Let’s go. World Rugby officially launched, on Monday February 1st, the first phase of the selection process for the host countries for the next four editions of the Rugby World Cup. A so-called “dialogue” phase, more informal than selective, where interested nations are invited to discuss with the world body before actually embarking on the race.
A first step, then. But World Rugby makes no secret of it: its diary should fill up quickly. Unprecedented, the world body is bringing into play four editions of the World Cup, for women in 2025 and 2029, for men in 2027 and 2031. Four prizes to be awarded at the end of a single selection procedure. Proof that the “new deal” in World Rugby’s strategic plan and its president, Briton Bill Beaumont, is not just a style formula.
At this stage of the race, the potential starters do not all want to come out of the woods. Admittedly, Australia have already declared themselves for the Men’s World Cup in 2027, where they shouldn’t have too much trouble dismissing Russia, another announced candidate. But the Russians don’t put all their eggs in one basket. They are also eyeing the 2031 edition. Americans also say they are interested, probably more for the 2031 edition than the previous one. For the rest, we will have to wait.
Alan Gilpin, World Rugby World Cup director, is careful not to drop names. But the Briton assures him: “There is a strong interest, a very strong interest. At this stage, only at the starting point, we are very satisfied“.
The crisis? It makes the context delicate, according to Alan Gilpin, and the “more difficult” discussions between stakeholders, including governments. But World Rugby has a strong advantage in its pitch: the World Rugby can pay big dividends for the host country, at least in its men’s version. The last edition of the tournament, organised in 2019 in Japan, blew up all the counters. Its economic impact has reached 5.62 billion dollars.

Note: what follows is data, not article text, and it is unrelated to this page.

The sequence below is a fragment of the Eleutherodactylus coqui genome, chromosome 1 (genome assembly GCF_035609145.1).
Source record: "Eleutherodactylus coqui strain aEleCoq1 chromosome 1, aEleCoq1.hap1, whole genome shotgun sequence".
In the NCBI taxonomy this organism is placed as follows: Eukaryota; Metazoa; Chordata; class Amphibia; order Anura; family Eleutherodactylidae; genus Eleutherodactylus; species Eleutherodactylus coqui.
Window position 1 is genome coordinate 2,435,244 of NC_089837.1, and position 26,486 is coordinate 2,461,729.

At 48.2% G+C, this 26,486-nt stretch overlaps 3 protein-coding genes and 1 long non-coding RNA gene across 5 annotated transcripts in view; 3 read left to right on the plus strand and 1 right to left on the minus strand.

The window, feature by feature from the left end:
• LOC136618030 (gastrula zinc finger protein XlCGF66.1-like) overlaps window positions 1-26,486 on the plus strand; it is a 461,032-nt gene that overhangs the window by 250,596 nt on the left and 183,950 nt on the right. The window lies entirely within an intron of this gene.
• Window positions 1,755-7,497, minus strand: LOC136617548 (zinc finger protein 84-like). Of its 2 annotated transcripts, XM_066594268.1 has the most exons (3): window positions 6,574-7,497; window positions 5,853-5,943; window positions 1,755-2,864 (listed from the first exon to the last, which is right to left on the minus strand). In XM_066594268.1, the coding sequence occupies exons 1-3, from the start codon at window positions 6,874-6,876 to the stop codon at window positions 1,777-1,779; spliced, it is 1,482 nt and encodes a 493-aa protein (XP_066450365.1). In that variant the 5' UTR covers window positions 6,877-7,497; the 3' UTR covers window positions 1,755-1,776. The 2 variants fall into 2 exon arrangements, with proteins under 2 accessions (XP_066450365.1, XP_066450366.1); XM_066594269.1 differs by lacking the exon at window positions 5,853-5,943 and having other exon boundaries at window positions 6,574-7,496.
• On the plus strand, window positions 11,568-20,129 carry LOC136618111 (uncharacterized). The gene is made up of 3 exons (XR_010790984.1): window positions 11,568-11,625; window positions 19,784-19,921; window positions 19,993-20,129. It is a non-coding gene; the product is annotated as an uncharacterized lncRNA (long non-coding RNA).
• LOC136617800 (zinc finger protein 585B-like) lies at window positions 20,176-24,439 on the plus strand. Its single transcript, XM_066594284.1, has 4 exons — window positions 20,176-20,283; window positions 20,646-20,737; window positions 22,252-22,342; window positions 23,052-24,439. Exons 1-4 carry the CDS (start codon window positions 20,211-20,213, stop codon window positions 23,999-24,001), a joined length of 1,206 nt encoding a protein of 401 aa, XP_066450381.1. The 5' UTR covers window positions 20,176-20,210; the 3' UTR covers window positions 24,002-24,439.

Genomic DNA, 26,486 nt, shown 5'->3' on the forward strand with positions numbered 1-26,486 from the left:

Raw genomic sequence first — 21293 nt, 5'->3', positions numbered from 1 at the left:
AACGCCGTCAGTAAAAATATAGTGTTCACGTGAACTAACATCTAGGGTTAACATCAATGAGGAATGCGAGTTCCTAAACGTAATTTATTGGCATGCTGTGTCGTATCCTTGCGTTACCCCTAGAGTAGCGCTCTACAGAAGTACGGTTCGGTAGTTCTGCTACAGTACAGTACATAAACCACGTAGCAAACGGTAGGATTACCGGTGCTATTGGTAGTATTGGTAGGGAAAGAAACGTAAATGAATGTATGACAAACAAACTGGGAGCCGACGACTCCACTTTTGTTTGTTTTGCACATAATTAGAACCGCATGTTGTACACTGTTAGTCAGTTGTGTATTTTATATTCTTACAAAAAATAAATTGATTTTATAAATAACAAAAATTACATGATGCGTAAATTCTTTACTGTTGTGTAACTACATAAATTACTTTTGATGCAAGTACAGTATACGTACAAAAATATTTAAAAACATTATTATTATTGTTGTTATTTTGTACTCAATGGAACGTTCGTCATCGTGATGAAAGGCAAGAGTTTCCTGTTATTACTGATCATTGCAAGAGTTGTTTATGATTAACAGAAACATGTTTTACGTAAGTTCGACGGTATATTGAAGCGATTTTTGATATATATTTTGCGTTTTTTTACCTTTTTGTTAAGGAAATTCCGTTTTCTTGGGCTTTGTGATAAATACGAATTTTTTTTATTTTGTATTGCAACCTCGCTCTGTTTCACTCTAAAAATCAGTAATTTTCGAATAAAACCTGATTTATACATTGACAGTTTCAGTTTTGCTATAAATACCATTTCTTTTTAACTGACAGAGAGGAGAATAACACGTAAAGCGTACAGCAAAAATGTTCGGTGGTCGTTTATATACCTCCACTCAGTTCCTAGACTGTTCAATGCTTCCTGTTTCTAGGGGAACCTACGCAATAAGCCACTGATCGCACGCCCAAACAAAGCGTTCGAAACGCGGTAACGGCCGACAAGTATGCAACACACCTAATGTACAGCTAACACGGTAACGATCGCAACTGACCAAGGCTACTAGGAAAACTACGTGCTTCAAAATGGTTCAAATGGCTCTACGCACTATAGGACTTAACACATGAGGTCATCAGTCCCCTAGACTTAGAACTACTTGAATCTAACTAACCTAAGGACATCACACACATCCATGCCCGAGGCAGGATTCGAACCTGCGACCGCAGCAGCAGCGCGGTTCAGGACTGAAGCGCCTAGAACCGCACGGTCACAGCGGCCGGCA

Still, the next world could reshuffle the cards and push countries into alliances. “We are open to joint candidacies from several countries“, concedes Alan Gilpin, acknowledging having already had discussions in this direction with several parties.
The following? The dialogue phase, launched on Monday February 1st, will end in the spring. It will be followed, from May 2021, by the more formal application phase. Applicants will be expected to draft their detailed proposals with World Rugby, providing clarification and support to ensure the best possible model. This phase will end with the submission of application files, along with hosting agreements and guarantees by the applicants, in January 2022.
From the following month, the applications will be evaluated by a group of experts. The evaluation report will be submitted to the World Rugby Council. The vote for the attribution of the World Cups for women in 2025 and 2029, for men in 2027 and 2031, will take place in May 2022. Another novelty: it will be done electronically, the voters being supposed to vote after having examined an evaluation of the risks, rather than a recommendation.
The next Women’s World Cup will be held from September 18th to October 16th, 2021 in New Zealand. Its male version will be organised from September 8th to October 21st, 2023 in France.